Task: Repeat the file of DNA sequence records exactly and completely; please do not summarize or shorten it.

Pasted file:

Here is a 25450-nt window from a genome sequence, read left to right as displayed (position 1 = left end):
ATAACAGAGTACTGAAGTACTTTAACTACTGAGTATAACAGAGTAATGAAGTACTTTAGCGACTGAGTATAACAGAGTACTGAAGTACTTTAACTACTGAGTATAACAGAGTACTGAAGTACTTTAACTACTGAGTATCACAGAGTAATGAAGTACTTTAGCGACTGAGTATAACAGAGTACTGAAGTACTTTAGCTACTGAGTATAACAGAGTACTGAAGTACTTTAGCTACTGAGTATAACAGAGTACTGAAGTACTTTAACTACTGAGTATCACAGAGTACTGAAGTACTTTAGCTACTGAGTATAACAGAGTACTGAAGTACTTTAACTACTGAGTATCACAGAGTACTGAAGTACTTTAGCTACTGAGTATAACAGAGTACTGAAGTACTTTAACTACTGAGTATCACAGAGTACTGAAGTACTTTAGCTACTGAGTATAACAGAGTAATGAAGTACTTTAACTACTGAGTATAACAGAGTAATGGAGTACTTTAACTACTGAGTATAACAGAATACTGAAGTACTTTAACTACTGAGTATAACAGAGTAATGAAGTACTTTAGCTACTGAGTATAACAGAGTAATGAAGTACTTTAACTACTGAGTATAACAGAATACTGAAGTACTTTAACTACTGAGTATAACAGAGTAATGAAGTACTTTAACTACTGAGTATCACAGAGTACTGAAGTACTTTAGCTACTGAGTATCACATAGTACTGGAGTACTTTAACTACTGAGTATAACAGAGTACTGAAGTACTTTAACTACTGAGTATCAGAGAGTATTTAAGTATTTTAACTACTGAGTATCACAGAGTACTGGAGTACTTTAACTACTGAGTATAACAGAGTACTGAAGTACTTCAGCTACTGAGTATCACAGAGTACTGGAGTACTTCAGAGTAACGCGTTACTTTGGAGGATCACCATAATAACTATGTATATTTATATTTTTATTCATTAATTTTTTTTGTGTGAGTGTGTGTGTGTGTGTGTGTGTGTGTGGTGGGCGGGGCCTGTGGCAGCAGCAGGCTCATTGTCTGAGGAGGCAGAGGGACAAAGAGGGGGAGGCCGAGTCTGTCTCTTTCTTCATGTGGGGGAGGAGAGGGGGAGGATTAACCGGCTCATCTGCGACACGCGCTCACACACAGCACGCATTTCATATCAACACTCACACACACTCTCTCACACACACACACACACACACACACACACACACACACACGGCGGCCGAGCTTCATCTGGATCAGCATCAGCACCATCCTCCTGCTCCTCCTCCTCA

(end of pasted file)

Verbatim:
Here is a 25450-nt window from a genome sequence, read left to right as displayed (position 1 = left end):
ATAACAGAGTACTGAAGTACTTTAACTACTGAGTATAACAGAGTAATGAAGTACTTTAGCGACTGAGTATAACAGAGTACTGAAGTACTTTAACTACTGAGTATAACAGAGTACTGAAGTACTTTAACTACTGAGTATCACAGAGTAATGAAGTACTTTAGCGACTGAGTATAACAGAGTACTGAAGTACTTTAGCTACTGAGTATAACAGAGTACTGAAGTACTTTAGCTACTGAGTATAACAGAGTACTGAAGTACTTTAACTACTGAGTATCACAGAGTACTGAAGTACTTTAGCTACTGAGTATAACAGAGTACTGAAGTACTTTAACTACTGAGTATCACAGAGTACTGAAGTACTTTAGCTACTGAGTATAACAGAGTACTGAAGTACTTTAACTACTGAGTATCACAGAGTACTGAAGTACTTTAGCTACTGAGTATAACAGAGTAATGAAGTACTTTAACTACTGAGTATAACAGAGTAATGGAGTACTTTAACTACTGAGTATAACAGAATACTGAAGTACTTTAACTACTGAGTATAACAGAGTAATGAAGTACTTTAGCTACTGAGTATAACAGAGTAATGAAGTACTTTAACTACTGAGTATAACAGAATACTGAAGTACTTTAACTACTGAGTATAACAGAGTAATGAAGTACTTTAACTACTGAGTATCACAGAGTACTGAAGTACTTTAGCTACTGAGTATCACATAGTACTGGAGTACTTTAACTACTGAGTATAACAGAGTACTGAAGTACTTTAACTACTGAGTATCAGAGAGTATTTAAGTATTTTAACTACTGAGTATCACAGAGTACTGGAGTACTTTAACTACTGAGTATAACAGAGTACTGAAGTACTTCAGCTACTGAGTATCACAGAGTACTGGAGTACTTCAGAGTAACGCGTTACTTTGGAGGATCACCATAATAACTATGTATATTTATATTTTTATTCATTAATTTTTTTTGTGTGAGTGTGTGTGTGTGTGTGTGTGTGTGTGGTGGGCGGGGCCTGTGGCAGCAGCAGGCTCATTGTCTGAGGAGGCAGAGGGACAAAGAGGGGGAGGCCGAGTCTGTCTCTTTCTTCATGTGGGGGAGGAGAGGGGGAGGATTAACCGGCTCATCTGCGACACGCGCTCACACACAGCACGCATTTCATATCAACACTCACACACACTCTCTCACACACACACACACACACACACACACACACACACACACGGCGGCCGAGCTTCATCTGGATCAGCATCAGCACCATCCTCCTGCTCCTCCTCCTCA